IT workers should ensure their skills are up-to-date to remain competitive in the sector, despite the current skills shortage giving license to demand better roles and larger salaries, recruitment firm Chandler Macleod has warned.
A study conducted by the firm, which surveyed 351 employee candidates, suggests there has been a shift from permanent to contract roles, indicating a change in attitude as candidates seek higher salaries and better projects.
Chandler Macleod executive general manager of recruitment, Peter Gleeson, said that while contracting roles have always been a strong method of employment in the IT sector due to its project-based nature, the global financial crisis has caused skills sets to become much more scarce and candidates are now chosing to continue contracting instead of seeking permanent positions.
“What’s particularly interesting about this sector is the appetite for contract work,” Gleeson said. “Our staff have observed the number of candidates seeking contract roles increasing, even as high as an 80/20 split over permanent employees, as they look to maximise their earning capacity and remain attractive talent prospects.
“The trend is and will, I believe, continue to be contracting. It gives employees choice on where they want to work, it gives them flexibility around actual work hours and their work-life balance, and it pays more.”
According to Gleeson, the shortage in skills has forced employers to consider ‘permanent poaching’ to secure staff in highly technical roles. The term refers to employers realising they won’t always have the skills they need on tap and, upon finding staff with those business critical skills, making offers of permanent employment where in the past they may have used contracting.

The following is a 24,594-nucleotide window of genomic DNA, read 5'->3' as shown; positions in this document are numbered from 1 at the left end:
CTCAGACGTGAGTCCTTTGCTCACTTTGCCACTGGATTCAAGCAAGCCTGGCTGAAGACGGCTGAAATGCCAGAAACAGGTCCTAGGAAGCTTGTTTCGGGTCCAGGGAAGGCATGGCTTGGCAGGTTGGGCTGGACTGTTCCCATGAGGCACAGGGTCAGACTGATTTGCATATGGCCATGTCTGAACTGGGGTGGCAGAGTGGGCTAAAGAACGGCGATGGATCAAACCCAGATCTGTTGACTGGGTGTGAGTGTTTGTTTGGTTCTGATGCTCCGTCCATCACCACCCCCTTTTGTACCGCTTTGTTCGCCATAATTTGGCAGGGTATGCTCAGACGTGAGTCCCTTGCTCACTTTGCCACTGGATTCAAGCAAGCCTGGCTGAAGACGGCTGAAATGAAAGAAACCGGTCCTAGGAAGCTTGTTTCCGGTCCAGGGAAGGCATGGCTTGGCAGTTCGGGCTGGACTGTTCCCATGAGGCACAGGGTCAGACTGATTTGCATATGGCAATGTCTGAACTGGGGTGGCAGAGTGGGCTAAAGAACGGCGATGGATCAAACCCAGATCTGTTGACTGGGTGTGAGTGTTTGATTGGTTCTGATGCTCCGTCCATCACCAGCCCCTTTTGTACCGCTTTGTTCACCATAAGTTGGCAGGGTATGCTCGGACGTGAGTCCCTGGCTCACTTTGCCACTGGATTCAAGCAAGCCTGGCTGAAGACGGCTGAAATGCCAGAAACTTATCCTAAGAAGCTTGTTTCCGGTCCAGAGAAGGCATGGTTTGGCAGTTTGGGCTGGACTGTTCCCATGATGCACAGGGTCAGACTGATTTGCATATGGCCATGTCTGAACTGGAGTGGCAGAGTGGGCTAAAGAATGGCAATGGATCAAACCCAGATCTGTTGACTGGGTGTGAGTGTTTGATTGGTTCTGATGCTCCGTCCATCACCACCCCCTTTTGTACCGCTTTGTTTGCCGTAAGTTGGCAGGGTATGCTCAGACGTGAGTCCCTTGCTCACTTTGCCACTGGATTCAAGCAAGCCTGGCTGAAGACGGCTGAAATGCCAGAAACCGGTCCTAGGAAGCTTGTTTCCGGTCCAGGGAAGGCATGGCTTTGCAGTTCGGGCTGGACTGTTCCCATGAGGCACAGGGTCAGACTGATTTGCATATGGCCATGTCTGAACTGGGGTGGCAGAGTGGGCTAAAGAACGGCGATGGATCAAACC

“In some areas we are starting to see significant wage increases to lure unique talent,” he said. “By initially offering inflated salaries to those with high demand skills, employers are trying to secure specialised staff on a permanent basis.”
Employers are also offering incentives such as sign-on bonuses, childcare, flexible work hours, and larger bonuses on completion, Gleeson said, adding “great pay and great projects” were the key to luring contractors into permanent roles.
Employers may recognise the gap between contracting and permanent salaries and the need to match the two, however the research indicates that few are willing to do so. Of those surveyed, 77 per cent of candidates suggested raising permanent salaries would see them consider permanent roles, but only 14 per cent of employers were willing to make the concession.
While employees are now in a strong position of power, Gleeson said companies are starting to reward return on investment rather than just offering a higher salary.
“It has to go both ways; employees and people coming into the organisation have to realise that any hiring these days is an investment.
“People with the right skills are probably going to command a higher price in the market, but I think employees also have to be careful because they must continue to upskill themselves. They have to make themselves attractive in a contemporary way in the marketplace,” he said. “It should be a progressive thing where, if employees are prepared to upskill, they should expect a high level of return or reward but if they’re just doing the same as they’ve always done and they’re a middle-of-the=road employee, they need to expect middle-of-the-road-return.”
According to Gleeson, the outlook is not only applicable to mid-level candidates — it also applies to senior roles such as the CIO.
“If you’re at a CIO-level, where you manage, develop and create teams, then you must also remain competitive in terms of your skill set.
“I think the underlying premise here is that, whoever you are or whatever part of the marketplace you’re playing in, you’ve got to make sure you’re competitive and you’ve got to make sure there’s going to be a measurable return on the investment for the company hiring you.”